Books

Post image for Find Andy, the Waldo of the Art World, in ‘Where’s Warhol?’

Waldo, the cartoon protagonist of the famed Where’s Waldo? series, has more in common with Andy Warhol, the godfather of Pop art, than is immediately obvious.

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Books

Essays that Collapse Time

by Cassie da Costa on May 26, 2016

Post image for Essays that Collapse Time

Artist and writer Hannah Black’s videos — including “My Bodies,” “Intensive Care/Hot New Track,” and “The Neck” — combine images, texts, and sounds in a way that seems less about creating tension than exposing it.

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Post image for An Anthology of Queer Art Theory Puts Artists First

Whitechapel Gallery and the MIT Press recently published Queer, the latest addition to Documents of Contemporary Art, a popular series of anthologies on major themes and ideas in contemporary art.

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Post image for The Relics of Victorian Natural History in Eye-Popping Stereoscope

Natural history storerooms are a bit like drowned Noah’s Arks, with specimens from every realm of the animal world posthumously preserved.

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Post image for Reader’s Diary: Lorraine Lupo’s ‘By Way Of’

Cards on the table: I prefer short poems to long ones, slender bodies of work to massive ones. So naturally, I consider the best way to read poetry is not in a book, but in a chapbook.

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Post image for The Life of One of the 20th Century’s Most Influential Nude Models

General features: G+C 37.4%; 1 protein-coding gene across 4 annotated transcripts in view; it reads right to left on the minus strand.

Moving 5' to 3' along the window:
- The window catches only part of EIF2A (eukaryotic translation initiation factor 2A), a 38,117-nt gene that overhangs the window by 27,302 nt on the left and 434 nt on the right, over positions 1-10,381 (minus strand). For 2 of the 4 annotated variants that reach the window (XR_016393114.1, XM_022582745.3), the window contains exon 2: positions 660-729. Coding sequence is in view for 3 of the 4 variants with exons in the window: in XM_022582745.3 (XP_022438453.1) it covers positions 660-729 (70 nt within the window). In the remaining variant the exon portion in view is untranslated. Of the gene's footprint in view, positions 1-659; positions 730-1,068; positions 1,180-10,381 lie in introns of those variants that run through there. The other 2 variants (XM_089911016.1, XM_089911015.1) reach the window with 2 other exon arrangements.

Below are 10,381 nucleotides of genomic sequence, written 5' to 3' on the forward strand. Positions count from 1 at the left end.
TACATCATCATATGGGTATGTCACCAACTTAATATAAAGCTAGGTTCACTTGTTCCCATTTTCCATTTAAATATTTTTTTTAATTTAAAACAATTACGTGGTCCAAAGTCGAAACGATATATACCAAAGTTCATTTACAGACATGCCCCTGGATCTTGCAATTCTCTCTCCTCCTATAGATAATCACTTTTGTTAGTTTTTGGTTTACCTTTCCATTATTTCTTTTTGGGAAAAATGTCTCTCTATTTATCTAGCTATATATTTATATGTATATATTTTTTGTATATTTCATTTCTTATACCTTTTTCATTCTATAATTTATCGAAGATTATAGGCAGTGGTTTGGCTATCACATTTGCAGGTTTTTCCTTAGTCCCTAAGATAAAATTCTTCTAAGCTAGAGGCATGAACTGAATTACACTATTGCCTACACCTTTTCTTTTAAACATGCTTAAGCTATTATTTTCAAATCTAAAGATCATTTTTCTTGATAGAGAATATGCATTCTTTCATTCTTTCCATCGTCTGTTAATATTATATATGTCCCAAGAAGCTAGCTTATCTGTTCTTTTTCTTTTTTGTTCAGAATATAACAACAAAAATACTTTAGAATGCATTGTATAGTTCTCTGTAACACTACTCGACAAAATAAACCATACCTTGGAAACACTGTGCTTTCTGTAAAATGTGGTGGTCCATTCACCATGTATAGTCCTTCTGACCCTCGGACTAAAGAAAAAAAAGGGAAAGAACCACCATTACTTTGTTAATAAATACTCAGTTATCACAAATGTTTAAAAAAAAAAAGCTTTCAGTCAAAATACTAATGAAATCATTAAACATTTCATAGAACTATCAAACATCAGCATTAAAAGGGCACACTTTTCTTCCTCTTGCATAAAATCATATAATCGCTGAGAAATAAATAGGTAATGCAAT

“That which is the immodesty of other women has been my virtue — my willingness that the world should gaze upon my figure unadorned,” Audrey Munson, the favorite nude model of the Beaux Arts movement in the United States, once proclaimed.

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Post image for Reader’s Diary: Kristin Ross’s ‘May ’68 and Its Afterlives’

Some thought the Arab Spring could not have happened without social media. But the necessity makes the means and not vice versa. May ’68 didn’t need Facebook. They had transistor radios.

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Post image for Blueprint for Counter Education: Republished and Still Daring After All These Years

In the United States today, education, especially in its public forms, paid for by taxpayers, is frequently the most contentious subject on the agendas of politicians, pundits, public-policy researchers, private-foundation funders, controversy-loving TV talking heads, pedagogical “experts” and, of course, teachers, parents and students.

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Post image for Thirty Years On, Colab Members Assess Their Successes and Failures

Last month, members of Colab gathered at Printed Matter for the opening of a new iteration of the A. More Store, the collective’s pop-up exhibit of cheap multiples. The display coincides with the publication of A Book About Colab (and Related Activities) (2015), a sumptuous collection of archival images and written accounts compiled by Printed Matter’s director Max Schumann.

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Post image for Reader’s Diary: ‘Between Friends: The Correspondence of Hannah Arendt and Mary McCarthy’

No one writes letters anymore, but I still like reading them — especially when both sides of a correspondence are collected between two covers. No narrative, no argument — just the mercurial yet implicit unity of a relationship. Still, I’m not sure why I picked up this book.

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